Platform lesson #8: Instrument your platform for data-driven decisions

William Edwards Demming, the American who helped Japan rebuild itself after World War II, famously said: “In God we trust; all others must bring data.” This is still a lesson most companies haven’t fully incorporated. Once a platform gets a certain amount of traction, the opportunity to make data-driven decisions presents itself. This is incredibly … Read more

Platform lesson #7: Constantly optimize commodity for TCO

In earlier posts, I’ve introduced the Three Layer Product Model (3LPM). Similar to all other software, platforms have three layers of functionality: innovative and experimental, differentiating and commodity. Functionality typically starts as innovative and, when it resonates with customers, becomes differentiating. The differentiating functionality drives sales and market share, causing competitors to develop similar functionality … Read more

Platform lesson #5: Distinguish customer-unique and customer-first functionality

The idea behind platforms is to share functionality between different products and make it available to as many customers as efficiently and quickly as possible. This is one driver for continuously incorporating new features into the platform. Incorporating new features can be done using a product-first approach or a platform-first approach. In the product-first approach, … Read more

Platform lesson #4: Don’t integrate new functionality too quickly

Any solution aiming to stay relevant needs to continuously integrate new, innovative functionality. The main reason is that functionality commoditizes over time so that if we wouldn’t add new features, the entire product or platform would commoditize and become irrelevant. Commodity software isn’t necessarily useless, as proven by quite a bit of open-source software, but … Read more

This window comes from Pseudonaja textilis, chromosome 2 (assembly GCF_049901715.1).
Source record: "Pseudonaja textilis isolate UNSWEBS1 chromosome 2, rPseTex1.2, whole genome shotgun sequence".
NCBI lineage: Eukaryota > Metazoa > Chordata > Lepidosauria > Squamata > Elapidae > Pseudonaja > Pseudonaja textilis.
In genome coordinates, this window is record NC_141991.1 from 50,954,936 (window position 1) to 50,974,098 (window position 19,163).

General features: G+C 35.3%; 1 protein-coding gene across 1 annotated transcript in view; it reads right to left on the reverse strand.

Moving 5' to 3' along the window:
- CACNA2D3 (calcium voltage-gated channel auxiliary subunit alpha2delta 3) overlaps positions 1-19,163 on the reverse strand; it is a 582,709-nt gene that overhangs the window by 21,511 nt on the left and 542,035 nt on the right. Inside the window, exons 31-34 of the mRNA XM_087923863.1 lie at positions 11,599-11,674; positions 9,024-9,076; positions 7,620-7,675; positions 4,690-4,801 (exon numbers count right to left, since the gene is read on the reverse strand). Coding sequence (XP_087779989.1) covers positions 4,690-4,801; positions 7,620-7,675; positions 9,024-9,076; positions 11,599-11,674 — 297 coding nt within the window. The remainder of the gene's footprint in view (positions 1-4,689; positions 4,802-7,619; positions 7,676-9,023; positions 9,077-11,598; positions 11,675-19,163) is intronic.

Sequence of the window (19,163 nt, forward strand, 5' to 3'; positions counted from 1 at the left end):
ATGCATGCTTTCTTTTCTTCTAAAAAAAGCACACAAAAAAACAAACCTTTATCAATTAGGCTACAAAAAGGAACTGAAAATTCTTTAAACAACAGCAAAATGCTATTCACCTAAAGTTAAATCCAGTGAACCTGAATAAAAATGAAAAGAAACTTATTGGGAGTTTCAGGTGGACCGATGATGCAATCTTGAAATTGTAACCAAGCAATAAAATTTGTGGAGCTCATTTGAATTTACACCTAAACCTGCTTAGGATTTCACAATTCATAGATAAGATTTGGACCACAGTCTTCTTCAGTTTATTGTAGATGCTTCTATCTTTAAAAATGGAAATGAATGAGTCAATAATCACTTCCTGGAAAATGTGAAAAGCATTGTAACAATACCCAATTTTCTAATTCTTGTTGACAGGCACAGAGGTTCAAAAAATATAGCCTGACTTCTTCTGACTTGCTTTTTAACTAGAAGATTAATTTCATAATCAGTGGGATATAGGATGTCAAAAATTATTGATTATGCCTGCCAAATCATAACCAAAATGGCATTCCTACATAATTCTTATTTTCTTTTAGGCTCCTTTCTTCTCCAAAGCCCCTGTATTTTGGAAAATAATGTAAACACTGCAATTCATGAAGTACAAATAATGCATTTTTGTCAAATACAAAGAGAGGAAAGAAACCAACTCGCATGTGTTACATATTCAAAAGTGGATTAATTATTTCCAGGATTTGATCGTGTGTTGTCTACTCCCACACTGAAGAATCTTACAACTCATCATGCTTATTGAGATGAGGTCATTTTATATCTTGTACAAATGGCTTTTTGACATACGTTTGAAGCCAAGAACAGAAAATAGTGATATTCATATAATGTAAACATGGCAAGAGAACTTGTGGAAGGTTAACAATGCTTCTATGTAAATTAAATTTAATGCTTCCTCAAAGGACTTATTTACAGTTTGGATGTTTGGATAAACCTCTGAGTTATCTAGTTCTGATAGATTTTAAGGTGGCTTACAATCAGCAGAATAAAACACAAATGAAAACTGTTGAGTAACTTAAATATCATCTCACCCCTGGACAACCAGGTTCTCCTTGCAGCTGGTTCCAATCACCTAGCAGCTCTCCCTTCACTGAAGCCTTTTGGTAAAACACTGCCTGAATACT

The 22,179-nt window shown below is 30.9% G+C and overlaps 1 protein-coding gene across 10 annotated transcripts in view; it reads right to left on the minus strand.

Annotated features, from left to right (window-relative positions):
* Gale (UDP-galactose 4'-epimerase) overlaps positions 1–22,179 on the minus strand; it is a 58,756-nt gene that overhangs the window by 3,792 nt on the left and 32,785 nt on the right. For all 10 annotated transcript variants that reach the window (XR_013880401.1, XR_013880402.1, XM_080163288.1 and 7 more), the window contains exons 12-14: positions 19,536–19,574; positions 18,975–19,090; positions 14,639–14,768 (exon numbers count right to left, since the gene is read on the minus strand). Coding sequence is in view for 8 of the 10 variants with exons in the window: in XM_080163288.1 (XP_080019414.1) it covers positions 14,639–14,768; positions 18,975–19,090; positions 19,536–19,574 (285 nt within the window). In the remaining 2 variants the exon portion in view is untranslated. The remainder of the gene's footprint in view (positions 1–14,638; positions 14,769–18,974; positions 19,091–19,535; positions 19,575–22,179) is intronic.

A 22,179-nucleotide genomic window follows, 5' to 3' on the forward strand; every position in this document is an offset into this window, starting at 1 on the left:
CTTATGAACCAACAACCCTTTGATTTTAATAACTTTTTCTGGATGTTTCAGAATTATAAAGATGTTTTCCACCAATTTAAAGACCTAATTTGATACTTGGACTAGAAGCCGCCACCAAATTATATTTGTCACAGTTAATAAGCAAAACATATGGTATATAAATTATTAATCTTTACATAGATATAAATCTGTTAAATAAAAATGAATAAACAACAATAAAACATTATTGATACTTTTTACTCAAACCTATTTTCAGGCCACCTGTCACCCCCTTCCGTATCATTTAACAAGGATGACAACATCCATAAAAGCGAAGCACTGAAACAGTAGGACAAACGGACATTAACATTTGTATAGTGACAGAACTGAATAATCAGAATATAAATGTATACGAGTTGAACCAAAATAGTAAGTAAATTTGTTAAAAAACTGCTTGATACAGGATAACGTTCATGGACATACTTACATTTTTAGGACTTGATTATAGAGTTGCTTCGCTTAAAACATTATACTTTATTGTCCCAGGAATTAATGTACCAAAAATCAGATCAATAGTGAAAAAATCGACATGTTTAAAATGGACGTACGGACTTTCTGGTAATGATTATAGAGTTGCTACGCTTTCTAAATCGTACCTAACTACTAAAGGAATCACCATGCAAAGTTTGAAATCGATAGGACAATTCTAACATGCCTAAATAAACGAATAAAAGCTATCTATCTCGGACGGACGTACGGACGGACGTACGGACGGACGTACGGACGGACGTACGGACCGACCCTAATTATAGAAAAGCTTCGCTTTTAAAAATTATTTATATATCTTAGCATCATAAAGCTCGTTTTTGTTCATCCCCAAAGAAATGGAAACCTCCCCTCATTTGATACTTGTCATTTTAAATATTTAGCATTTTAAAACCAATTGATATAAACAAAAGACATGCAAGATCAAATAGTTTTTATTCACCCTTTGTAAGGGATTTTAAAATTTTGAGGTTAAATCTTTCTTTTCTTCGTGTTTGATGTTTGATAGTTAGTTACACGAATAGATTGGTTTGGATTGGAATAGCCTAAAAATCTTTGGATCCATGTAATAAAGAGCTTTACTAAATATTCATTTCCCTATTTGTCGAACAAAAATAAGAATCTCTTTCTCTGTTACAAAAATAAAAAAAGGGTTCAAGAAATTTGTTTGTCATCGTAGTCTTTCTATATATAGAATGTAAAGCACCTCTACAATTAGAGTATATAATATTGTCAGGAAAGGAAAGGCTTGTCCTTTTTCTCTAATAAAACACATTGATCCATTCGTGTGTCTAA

Platform lesson #1: Platforms should focus on speed, not efficiency

Traditional thinking is that platforms are about efficiency through reuse. Product teams get a bunch of functionality for free from the platform and only have to build the remaining product-specific functionality. The interesting thing about software reuse is that it’s been extremely successful at the inter-company level. The amount of software that’s being reused through … Read more

Entrepreneur lesson #10: It will take twice as long, if you’re lucky

One company I worked with analyzed the businesses they had tried to build over the years. Their analysis showed that the most successful business inside the walls of an already highly successful company took, on average, 7 years to reach 50 million in revenue. And this was with the entire weight, network and customer base … Read more